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Sub-Woofer Question - AudioPhool Experts (which I am not - an expert, that is).




 
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Author Topic: Sub-Woofer Question - AudioPhool Experts (which I am not - an expert, that is).  (Read 23567 times)
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W1RKW
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« Reply #50 on: December 26, 2009, 07:55:37 PM »

Don't forget the input end.... Source material and the input device.
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Bob
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« Reply #51 on: December 27, 2009, 09:15:22 PM »



Yet another qwazy sub woofer company:

http://www.rythmikaudio.com/products2.html

...submitted for your approval... - Rod Serling

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_-_- bear WB2GCR                   http://www.bearlabs.com
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« Reply #52 on: December 27, 2009, 09:18:44 PM »



The mother lode:

http://www.diyaudio.com/forums/subwoofers/

of course you'll have to browse back in time to find projects and ideas that correspond to what we've been discussing...

               _-_-bear
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ke7trp
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« Reply #53 on: January 14, 2010, 05:36:31 PM »

Steve. I got this in today. If you want it, you can have it real cheap. I have two sets.  I just tested it. Its real heavy and has real solid Low end. Very compact. Plenty of punch.

http://www.anthonygallo.co.uk/pages/products-subwoofers-mps150.php
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flintstone mop
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« Reply #54 on: January 15, 2010, 09:47:34 AM »

Very intersting thread and the many flavors of music reproduction.
I may have missed something, though, has Steve ever mentioned his taste in music? I do know that he is lover of the very low end of audio. I don't know if this is just some criteria picked out like a "spec sheet" or if he listens to classical music and wants to feel the lower notes of a pipe organ or would this be for a home theater app and the effects of a dinasour tromping through the forest?Huh dunno
And this has not been "audiophoolery" coz we are basically looking for a design of a speaker to reproduce a certain effect in the listening environement.

Fred
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Fred KC4MOP
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« Reply #55 on: January 15, 2010, 04:57:11 PM »

Long Post Warning!!!!!!   Long Post Warning!!!!!!   Long Post Warning!!!!!!   Long Post Warning!!!!!!   Long Post Warning!!!!!!
Hi All,

Have to jump in on this one. I noticed a few of you saying "bigger is better". That's an old notion based on old technology. I will elaborate...

Drivers years ago had many limitations, low power handling, limited excursion due to materials available, poor heat dissipation, low efficiency (electrical), etc. Large boxes with huge mass and diameter drivers where the solution with the available driver choices.

The compromises made were, large diameter (and high mass as a result) moved alot of air ... but very very slowly. High damping factors are required for the amplifiers to control the loads and to overcome momentum of the mass of the drivers. This was difficult to achieve due to amplifier designs and the gauge of speaker wire at a given length; not to mention the associated costs. Older designs were "slow" or "tubby" when examined in the time domain.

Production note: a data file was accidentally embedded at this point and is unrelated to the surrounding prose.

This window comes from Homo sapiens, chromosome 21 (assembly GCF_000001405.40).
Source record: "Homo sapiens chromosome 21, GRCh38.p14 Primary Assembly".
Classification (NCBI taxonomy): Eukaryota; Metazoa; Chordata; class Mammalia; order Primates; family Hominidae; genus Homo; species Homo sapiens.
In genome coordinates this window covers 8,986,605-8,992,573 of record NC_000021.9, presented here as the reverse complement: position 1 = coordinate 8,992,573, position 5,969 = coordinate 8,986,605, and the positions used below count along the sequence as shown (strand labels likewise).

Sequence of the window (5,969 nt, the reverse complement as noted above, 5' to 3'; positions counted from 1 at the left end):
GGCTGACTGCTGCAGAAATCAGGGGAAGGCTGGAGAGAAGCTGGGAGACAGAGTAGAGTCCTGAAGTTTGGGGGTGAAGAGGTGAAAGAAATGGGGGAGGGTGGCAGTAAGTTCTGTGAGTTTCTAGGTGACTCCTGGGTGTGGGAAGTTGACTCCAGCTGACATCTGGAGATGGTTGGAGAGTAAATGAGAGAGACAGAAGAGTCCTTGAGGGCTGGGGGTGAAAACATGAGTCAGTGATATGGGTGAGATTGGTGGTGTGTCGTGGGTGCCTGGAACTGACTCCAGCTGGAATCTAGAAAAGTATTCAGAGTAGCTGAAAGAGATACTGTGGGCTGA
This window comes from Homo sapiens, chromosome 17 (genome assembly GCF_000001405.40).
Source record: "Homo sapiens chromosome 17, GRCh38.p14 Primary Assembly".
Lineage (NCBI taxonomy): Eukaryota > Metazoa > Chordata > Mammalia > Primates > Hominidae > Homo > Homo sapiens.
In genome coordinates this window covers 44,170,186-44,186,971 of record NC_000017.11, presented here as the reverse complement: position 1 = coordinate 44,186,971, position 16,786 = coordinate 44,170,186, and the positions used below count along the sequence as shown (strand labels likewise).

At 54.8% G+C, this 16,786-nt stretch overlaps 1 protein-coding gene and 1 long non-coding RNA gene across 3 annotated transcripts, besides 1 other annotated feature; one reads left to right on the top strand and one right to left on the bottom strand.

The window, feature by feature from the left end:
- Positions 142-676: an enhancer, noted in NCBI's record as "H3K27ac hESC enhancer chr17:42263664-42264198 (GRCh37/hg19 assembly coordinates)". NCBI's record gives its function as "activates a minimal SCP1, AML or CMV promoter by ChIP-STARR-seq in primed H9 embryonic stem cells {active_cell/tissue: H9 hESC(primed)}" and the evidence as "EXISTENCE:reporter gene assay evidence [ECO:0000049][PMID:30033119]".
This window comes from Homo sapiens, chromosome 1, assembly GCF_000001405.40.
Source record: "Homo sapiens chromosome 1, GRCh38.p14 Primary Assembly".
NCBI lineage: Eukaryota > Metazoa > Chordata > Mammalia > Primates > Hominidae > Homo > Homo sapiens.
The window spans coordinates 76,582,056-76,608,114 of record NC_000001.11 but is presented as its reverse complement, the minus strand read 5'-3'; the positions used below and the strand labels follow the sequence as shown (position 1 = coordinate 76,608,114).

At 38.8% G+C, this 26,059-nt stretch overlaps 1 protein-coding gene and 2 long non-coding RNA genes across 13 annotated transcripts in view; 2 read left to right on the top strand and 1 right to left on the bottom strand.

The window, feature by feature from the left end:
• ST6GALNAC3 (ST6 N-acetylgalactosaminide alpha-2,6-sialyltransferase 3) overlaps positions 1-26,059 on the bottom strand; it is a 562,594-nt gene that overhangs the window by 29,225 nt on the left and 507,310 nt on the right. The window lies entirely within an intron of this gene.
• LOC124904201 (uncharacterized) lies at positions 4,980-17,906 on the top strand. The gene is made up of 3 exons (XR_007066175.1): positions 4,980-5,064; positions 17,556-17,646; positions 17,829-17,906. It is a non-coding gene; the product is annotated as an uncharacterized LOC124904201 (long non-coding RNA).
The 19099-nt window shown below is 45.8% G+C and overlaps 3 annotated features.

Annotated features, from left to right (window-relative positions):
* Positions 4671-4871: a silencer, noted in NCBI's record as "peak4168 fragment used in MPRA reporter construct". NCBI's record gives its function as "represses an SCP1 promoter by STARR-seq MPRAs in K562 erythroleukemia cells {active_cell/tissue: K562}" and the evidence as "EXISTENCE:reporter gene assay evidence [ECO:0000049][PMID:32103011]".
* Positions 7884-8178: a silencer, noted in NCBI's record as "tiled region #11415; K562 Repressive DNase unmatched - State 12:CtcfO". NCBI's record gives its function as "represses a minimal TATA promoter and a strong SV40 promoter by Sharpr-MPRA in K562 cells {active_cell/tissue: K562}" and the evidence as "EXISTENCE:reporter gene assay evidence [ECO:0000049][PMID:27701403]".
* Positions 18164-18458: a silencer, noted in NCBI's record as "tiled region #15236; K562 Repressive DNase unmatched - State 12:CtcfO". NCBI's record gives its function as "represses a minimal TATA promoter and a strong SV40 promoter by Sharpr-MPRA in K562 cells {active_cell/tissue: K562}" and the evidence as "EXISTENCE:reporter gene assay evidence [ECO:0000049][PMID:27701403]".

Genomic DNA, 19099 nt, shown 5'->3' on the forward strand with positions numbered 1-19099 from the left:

Another compromise was large boxes were required, due to the fact that the larger the box the lower the resonance. Older driver designs which had small excursion ratings (Xmax) will self destruct over time if driven below the resonance of the box design; whether it is a closed box or ported. So to achieve low frequency response you needed a large box. Another problem associated with large boxes is in the external cabinet stiffness. External resonance (vibration) of the boxes is radiated and at various phase angles from the cabinet. This causes unpredictable acoustic additions and cancellations within the listening space. Think of it like a longer span on a truss or i-beam. The longer the length the less stiff it is. These factors are difficult to control without massive and extensive internal bracing or extremely stiff cabinet materials (like concrete for example). Additionally internal bracing lowers the internal volume of the box, forcing the box to be even larger.

Another factor is in sound pressure levels and the ability to compensate for Fletcher-Munson curves (equal loudness contours). At lower frequencies human perception (whether aural or tactile) is much lower than at higher frequencies. Below 100Hz most of this perception is tactile in nature (felt rather than heard). Furthermore the lower you go the more tactile it becomes. To overcome this, large diameter drivers were employed to "move more air"; to increase the SPL (sound pressure level) output of the loudspeaker system (this also forced even larger cabinets as a result, BTW). Power and driver efficiency now also become a limiting factor.

Power was limited back in the day. Finding an amplifier over 200w for instance was difficult and expensive. So loudspeakers were made to be acoustically efficient. Porting or even horns were employed to boast efficiency, but efficiency is a compromise that limits other factors, such as speed, frequency response flatness, phase coherency, and a host of other factors. Additionally, even if the power was available, the drivers electrical efficiency (the ability for the motor to covert the electrical energy into kinetic work) was very low.

Another response to this was that users of these systems, in order to get more perceived output, placed their speakers in the corners of the room. Now while this did increase the perceived levels, it would caused sever instability in the frequency response of the system due to phase incoherency. The coupling effects of a loudspeaker to a surface is such that while certain frequencies (particularly low frequency) are boosted while others are cut. The response curve becomes very non-linear the closer you come to a surface with a loudspeaker. This effect is doubled or tripled when we are talking about a corner in an enclosed space. So while the perceived loudness is increased, it is only happening at certain frequencies, and in fact lowered at others. Furthermore, since these issues are related to phase incoherency they are not easily correctable by room equalization in terms of amplitude response manipulation.